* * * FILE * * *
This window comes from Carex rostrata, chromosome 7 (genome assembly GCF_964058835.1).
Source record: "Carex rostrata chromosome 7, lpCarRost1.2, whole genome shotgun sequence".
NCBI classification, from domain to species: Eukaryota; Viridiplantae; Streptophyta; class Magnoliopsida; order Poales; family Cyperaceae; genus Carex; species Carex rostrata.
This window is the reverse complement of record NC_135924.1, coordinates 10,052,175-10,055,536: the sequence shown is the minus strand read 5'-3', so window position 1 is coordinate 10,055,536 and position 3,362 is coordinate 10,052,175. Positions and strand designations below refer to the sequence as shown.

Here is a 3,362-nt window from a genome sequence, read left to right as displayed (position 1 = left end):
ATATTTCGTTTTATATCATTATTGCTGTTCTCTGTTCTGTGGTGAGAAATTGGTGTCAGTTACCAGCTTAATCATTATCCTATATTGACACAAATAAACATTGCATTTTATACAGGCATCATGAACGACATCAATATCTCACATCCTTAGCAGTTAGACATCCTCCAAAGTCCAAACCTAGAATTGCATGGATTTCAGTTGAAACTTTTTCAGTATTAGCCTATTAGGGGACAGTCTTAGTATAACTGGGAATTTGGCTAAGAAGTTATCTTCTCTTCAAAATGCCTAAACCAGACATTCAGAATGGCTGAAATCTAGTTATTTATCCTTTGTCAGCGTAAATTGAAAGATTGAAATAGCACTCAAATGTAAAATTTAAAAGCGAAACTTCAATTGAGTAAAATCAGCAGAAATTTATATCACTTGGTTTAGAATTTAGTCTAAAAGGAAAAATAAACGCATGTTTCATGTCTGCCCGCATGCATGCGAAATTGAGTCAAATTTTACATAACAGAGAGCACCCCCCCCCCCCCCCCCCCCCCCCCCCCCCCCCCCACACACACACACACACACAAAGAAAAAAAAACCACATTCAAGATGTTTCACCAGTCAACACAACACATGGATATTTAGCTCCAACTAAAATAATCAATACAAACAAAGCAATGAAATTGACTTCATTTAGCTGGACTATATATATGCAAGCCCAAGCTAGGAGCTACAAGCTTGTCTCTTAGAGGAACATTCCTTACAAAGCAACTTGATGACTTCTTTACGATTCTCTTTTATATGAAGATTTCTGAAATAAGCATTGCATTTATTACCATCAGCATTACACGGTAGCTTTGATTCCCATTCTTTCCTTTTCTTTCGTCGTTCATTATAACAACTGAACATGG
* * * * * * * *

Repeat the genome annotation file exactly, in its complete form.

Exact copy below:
This window comes from Carex rostrata, chromosome 7 (genome assembly GCF_964058835.1).
Source record: "Carex rostrata chromosome 7, lpCarRost1.2, whole genome shotgun sequence".
NCBI classification, from domain to species: Eukaryota; Viridiplantae; Streptophyta; class Magnoliopsida; order Poales; family Cyperaceae; genus Carex; species Carex rostrata.
This window is the reverse complement of record NC_135924.1, coordinates 10,052,175-10,055,536: the sequence shown is the minus strand read 5'-3', so window position 1 is coordinate 10,055,536 and position 3,362 is coordinate 10,052,175. Positions and strand designations below refer to the sequence as shown.

Here is a 3,362-nt window from a genome sequence, read left to right as displayed (position 1 = left end):
ATATTTCGTTTTATATCATTATTGCTGTTCTCTGTTCTGTGGTGAGAAATTGGTGTCAGTTACCAGCTTAATCATTATCCTATATTGACACAAATAAACATTGCATTTTATACAGGCATCATGAACGACATCAATATCTCACATCCTTAGCAGTTAGACATCCTCCAAAGTCCAAACCTAGAATTGCATGGATTTCAGTTGAAACTTTTTCAGTATTAGCCTATTAGGGGACAGTCTTAGTATAACTGGGAATTTGGCTAAGAAGTTATCTTCTCTTCAAAATGCCTAAACCAGACATTCAGAATGGCTGAAATCTAGTTATTTATCCTTTGTCAGCGTAAATTGAAAGATTGAAATAGCACTCAAATGTAAAATTTAAAAGCGAAACTTCAATTGAGTAAAATCAGCAGAAATTTATATCACTTGGTTTAGAATTTAGTCTAAAAGGAAAAATAAACGCATGTTTCATGTCTGCCCGCATGCATGCGAAATTGAGTCAAATTTTACATAACAGAGAGCACCCCCCCCCCCCCCCCCCCCCCCCCCCCCCCCCCCACACACACACACACACACAAAGAAAAAAAAACCACATTCAAGATGTTTCACCAGTCAACACAACACATGGATATTTAGCTCCAACTAAAATAATCAATACAAACAAAGCAATGAAATTGACTTCATTTAGCTGGACTATATATATGCAAGCCCAAGCTAGGAGCTACAAGCTTGTCTCTTAGAGGAACATTCCTTACAAAGCAACTTGATGACTTCTTTACGATTCTCTTTTATATGAAGATTTCTGAAATAAGCATTGCATTTATTACCATCAGCATTACACGGTAGCTTTGATTCCCATTCTTTCCTTTTCTTTCGTCGTTCATTATAACAACTGAACATGG